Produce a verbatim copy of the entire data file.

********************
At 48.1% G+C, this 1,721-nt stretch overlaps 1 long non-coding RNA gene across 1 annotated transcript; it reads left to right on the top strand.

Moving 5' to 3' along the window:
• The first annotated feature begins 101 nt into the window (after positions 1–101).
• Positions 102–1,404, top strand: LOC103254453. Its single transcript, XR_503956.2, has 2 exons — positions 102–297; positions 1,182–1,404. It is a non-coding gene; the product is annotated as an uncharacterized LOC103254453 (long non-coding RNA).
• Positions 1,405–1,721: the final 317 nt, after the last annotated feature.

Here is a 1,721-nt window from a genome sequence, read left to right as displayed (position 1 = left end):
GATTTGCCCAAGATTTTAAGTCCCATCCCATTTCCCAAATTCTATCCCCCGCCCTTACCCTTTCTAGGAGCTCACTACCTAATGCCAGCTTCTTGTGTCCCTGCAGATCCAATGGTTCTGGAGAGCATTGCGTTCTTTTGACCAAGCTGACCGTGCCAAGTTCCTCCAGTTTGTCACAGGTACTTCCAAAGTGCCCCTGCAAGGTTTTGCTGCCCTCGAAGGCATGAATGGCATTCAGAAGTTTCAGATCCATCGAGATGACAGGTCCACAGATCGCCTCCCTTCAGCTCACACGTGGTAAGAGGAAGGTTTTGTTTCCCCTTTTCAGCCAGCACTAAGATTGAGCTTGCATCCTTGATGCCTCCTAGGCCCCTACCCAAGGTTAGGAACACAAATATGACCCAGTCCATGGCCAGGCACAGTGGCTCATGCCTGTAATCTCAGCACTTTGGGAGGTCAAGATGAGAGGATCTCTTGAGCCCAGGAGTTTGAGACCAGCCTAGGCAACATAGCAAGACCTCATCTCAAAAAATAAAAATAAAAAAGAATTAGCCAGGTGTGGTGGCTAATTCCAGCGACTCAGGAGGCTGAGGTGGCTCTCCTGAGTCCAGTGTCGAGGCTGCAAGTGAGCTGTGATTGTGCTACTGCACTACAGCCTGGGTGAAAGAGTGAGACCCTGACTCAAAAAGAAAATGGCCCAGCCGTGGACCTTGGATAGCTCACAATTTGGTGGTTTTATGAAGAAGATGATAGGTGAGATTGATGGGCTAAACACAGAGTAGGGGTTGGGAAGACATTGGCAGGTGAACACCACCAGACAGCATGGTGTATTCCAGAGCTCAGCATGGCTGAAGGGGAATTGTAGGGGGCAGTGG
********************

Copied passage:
At 48.1% G+C, this 1,721-nt stretch overlaps 1 long non-coding RNA gene across 1 annotated transcript; it reads left to right on the top strand.

Moving 5' to 3' along the window:
• The first annotated feature begins 101 nt into the window (after positions 1–101).
• Positions 102–1,404, top strand: LOC103254453. Its single transcript, XR_503956.2, has 2 exons — positions 102–297; positions 1,182–1,404. It is a non-coding gene; the product is annotated as an uncharacterized LOC103254453 (long non-coding RNA).
• Positions 1,405–1,721: the final 317 nt, after the last annotated feature.

Here is a 1,721-nt window from a genome sequence, read left to right as displayed (position 1 = left end):
GATTTGCCCAAGATTTTAAGTCCCATCCCATTTCCCAAATTCTATCCCCCGCCCTTACCCTTTCTAGGAGCTCACTACCTAATGCCAGCTTCTTGTGTCCCTGCAGATCCAATGGTTCTGGAGAGCATTGCGTTCTTTTGACCAAGCTGACCGTGCCAAGTTCCTCCAGTTTGTCACAGGTACTTCCAAAGTGCCCCTGCAAGGTTTTGCTGCCCTCGAAGGCATGAATGGCATTCAGAAGTTTCAGATCCATCGAGATGACAGGTCCACAGATCGCCTCCCTTCAGCTCACACGTGGTAAGAGGAAGGTTTTGTTTCCCCTTTTCAGCCAGCACTAAGATTGAGCTTGCATCCTTGATGCCTCCTAGGCCCCTACCCAAGGTTAGGAACACAAATATGACCCAGTCCATGGCCAGGCACAGTGGCTCATGCCTGTAATCTCAGCACTTTGGGAGGTCAAGATGAGAGGATCTCTTGAGCCCAGGAGTTTGAGACCAGCCTAGGCAACATAGCAAGACCTCATCTCAAAAAATAAAAATAAAAAAGAATTAGCCAGGTGTGGTGGCTAATTCCAGCGACTCAGGAGGCTGAGGTGGCTCTCCTGAGTCCAGTGTCGAGGCTGCAAGTGAGCTGTGATTGTGCTACTGCACTACAGCCTGGGTGAAAGAGTGAGACCCTGACTCAAAAAGAAAATGGCCCAGCCGTGGACCTTGGATAGCTCACAATTTGGTGGTTTTATGAAGAAGATGATAGGTGAGATTGATGGGCTAAACACAGAGTAGGGGTTGGGAAGACATTGGCAGGTGAACACCACCAGACAGCATGGTGTATTCCAGAGCTCAGCATGGCTGAAGGGGAATTGTAGGGGGCAGTGG